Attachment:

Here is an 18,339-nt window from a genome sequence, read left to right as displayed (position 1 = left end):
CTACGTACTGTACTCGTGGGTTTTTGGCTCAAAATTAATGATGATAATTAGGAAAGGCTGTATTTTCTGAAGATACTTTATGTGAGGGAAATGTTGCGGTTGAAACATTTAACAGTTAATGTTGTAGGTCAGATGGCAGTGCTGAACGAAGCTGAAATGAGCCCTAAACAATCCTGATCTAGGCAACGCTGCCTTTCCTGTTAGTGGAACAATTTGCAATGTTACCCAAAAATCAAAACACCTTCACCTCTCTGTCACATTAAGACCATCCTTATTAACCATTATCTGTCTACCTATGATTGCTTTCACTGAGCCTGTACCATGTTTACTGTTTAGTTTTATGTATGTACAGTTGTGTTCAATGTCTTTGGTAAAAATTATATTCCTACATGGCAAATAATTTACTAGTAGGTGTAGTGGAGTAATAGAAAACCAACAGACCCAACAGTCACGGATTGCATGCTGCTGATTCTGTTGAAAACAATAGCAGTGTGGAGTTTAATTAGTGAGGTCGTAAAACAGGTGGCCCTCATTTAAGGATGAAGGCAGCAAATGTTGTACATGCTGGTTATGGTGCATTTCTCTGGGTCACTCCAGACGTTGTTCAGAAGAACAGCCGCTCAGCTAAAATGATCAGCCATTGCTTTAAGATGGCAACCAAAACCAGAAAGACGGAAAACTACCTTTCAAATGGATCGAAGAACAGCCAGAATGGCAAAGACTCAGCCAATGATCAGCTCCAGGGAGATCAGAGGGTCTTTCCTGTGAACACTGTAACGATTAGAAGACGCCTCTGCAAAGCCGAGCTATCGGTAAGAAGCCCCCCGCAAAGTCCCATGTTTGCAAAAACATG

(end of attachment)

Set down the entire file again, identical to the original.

Here is an 18,339-nt window from a genome sequence, read left to right as displayed (position 1 = left end):
CTACGTACTGTACTCGTGGGTTTTTGGCTCAAAATTAATGATGATAATTAGGAAAGGCTGTATTTTCTGAAGATACTTTATGTGAGGGAAATGTTGCGGTTGAAACATTTAACAGTTAATGTTGTAGGTCAGATGGCAGTGCTGAACGAAGCTGAAATGAGCCCTAAACAATCCTGATCTAGGCAACGCTGCCTTTCCTGTTAGTGGAACAATTTGCAATGTTACCCAAAAATCAAAACACCTTCACCTCTCTGTCACATTAAGACCATCCTTATTAACCATTATCTGTCTACCTATGATTGCTTTCACTGAGCCTGTACCATGTTTACTGTTTAGTTTTATGTATGTACAGTTGTGTTCAATGTCTTTGGTAAAAATTATATTCCTACATGGCAAATAATTTACTAGTAGGTGTAGTGGAGTAATAGAAAACCAACAGACCCAACAGTCACGGATTGCATGCTGCTGATTCTGTTGAAAACAATAGCAGTGTGGAGTTTAATTAGTGAGGTCGTAAAACAGGTGGCCCTCATTTAAGGATGAAGGCAGCAAATGTTGTACATGCTGGTTATGGTGCATTTCTCTGGGTCACTCCAGACGTTGTTCAGAAGAACAGCCGCTCAGCTAAAATGATCAGCCATTGCTTTAAGATGGCAACCAAAACCAGAAAGACGGAAAACTACCTTTCAAATGGATCGAAGAACAGCCAGAATGGCAAAGACTCAGCCAATGATCAGCTCCAGGGAGATCAGAGGGTCTTTCCTGTGAACACTGTAACGATTAGAAGACGCCTCTGCAAAGCCGAGCTATCGGTAAGAAGCCCCCCGCAAAGTCCCATGTTTGCAAAAACATG